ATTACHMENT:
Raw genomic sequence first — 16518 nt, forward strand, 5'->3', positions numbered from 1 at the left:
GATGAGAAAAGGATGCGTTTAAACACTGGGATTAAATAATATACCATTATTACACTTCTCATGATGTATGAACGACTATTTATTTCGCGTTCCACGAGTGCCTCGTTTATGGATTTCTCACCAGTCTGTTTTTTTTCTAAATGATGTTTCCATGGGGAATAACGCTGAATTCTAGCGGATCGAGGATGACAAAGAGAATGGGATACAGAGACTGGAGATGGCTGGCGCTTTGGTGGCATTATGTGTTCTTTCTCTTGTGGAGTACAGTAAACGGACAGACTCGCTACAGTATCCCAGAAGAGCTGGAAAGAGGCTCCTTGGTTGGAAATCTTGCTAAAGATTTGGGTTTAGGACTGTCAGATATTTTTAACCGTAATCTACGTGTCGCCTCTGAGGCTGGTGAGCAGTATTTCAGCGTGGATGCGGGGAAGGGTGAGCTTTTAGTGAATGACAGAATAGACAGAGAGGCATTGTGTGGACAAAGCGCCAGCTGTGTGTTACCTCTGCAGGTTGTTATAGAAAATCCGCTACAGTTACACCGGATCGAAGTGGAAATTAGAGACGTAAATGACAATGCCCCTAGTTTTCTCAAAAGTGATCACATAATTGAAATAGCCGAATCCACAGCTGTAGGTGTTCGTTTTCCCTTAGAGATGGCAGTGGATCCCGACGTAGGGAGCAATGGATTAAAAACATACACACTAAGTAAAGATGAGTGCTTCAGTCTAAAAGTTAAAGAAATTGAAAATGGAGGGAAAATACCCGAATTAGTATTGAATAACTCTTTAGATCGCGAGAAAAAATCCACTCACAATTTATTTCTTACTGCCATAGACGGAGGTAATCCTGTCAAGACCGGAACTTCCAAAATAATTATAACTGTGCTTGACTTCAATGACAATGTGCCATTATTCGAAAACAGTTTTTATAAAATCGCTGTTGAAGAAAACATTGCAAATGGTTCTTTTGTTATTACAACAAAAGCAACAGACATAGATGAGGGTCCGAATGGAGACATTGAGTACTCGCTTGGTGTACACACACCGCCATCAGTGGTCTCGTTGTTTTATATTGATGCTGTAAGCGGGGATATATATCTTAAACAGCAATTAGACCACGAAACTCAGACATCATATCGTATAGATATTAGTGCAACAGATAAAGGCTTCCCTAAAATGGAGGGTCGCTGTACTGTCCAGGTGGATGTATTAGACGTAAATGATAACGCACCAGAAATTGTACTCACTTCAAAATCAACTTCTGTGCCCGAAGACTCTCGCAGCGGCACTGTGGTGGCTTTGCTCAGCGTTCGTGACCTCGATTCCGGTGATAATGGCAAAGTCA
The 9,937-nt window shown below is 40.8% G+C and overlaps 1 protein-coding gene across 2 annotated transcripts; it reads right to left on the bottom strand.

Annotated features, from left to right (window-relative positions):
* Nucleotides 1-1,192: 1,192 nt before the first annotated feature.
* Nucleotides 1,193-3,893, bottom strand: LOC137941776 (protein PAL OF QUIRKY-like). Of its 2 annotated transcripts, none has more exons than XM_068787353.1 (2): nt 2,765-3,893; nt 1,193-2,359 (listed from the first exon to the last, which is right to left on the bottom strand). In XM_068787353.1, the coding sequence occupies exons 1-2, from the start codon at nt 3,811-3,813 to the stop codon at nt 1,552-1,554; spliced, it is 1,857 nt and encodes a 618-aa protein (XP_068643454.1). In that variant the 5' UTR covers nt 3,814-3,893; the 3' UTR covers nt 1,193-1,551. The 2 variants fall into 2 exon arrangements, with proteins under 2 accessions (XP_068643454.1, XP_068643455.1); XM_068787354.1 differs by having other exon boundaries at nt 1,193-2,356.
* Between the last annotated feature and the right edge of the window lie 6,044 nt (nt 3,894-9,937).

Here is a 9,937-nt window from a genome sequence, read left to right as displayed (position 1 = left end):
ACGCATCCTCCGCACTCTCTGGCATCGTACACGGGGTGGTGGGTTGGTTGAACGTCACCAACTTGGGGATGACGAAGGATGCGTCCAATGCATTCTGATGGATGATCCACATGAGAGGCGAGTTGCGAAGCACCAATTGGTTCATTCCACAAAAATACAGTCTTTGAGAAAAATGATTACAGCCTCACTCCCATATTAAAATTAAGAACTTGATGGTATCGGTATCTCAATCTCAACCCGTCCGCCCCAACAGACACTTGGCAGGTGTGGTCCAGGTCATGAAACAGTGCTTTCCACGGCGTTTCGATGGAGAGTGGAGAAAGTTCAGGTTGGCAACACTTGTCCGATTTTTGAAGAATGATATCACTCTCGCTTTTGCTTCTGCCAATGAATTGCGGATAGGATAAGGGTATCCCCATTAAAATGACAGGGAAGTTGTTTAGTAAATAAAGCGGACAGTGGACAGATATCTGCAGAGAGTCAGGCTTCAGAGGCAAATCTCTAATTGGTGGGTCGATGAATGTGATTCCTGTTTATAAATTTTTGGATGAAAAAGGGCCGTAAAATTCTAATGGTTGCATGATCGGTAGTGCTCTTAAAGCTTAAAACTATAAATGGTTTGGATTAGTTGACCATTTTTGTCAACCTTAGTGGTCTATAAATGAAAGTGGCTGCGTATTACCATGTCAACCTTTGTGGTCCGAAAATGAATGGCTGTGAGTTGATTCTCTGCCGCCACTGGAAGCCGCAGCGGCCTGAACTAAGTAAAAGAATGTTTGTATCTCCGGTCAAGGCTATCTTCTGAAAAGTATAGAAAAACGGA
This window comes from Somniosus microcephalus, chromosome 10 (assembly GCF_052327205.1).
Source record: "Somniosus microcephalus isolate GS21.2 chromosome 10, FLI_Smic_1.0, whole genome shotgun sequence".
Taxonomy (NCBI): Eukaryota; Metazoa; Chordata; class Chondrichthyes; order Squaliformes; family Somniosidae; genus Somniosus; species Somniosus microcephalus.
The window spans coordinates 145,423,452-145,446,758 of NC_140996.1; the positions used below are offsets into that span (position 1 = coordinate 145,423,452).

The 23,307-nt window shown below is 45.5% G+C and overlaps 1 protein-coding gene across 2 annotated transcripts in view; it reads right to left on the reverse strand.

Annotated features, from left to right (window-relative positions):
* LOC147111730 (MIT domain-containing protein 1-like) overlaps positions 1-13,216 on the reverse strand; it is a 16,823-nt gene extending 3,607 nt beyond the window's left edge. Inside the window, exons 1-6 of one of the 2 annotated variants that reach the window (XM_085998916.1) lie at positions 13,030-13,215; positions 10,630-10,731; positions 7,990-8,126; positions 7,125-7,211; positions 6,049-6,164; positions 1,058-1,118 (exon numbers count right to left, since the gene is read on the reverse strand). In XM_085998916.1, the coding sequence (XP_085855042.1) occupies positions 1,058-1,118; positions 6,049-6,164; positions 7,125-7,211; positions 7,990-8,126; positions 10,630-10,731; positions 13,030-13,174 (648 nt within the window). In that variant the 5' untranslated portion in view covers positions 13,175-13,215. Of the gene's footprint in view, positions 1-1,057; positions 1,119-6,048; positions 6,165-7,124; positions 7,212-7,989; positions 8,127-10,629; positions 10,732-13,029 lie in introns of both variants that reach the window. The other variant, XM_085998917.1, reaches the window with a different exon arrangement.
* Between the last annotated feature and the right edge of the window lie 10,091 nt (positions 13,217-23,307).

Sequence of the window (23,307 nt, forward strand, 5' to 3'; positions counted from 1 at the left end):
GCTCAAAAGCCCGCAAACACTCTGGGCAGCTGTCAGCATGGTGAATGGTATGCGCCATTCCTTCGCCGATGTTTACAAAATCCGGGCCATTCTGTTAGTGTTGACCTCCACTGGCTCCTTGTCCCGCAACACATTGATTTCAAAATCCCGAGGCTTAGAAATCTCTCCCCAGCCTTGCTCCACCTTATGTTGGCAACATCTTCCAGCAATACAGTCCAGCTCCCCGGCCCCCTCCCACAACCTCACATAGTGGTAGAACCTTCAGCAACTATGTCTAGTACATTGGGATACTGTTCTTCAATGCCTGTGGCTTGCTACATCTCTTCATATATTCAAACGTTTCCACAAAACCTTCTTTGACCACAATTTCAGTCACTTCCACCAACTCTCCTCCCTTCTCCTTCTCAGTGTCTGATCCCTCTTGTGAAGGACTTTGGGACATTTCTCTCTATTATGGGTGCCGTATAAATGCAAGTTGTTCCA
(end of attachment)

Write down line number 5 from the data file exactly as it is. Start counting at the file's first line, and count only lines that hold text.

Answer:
* Nucleotides 1-1,192: 1,192 nt before the first annotated feature.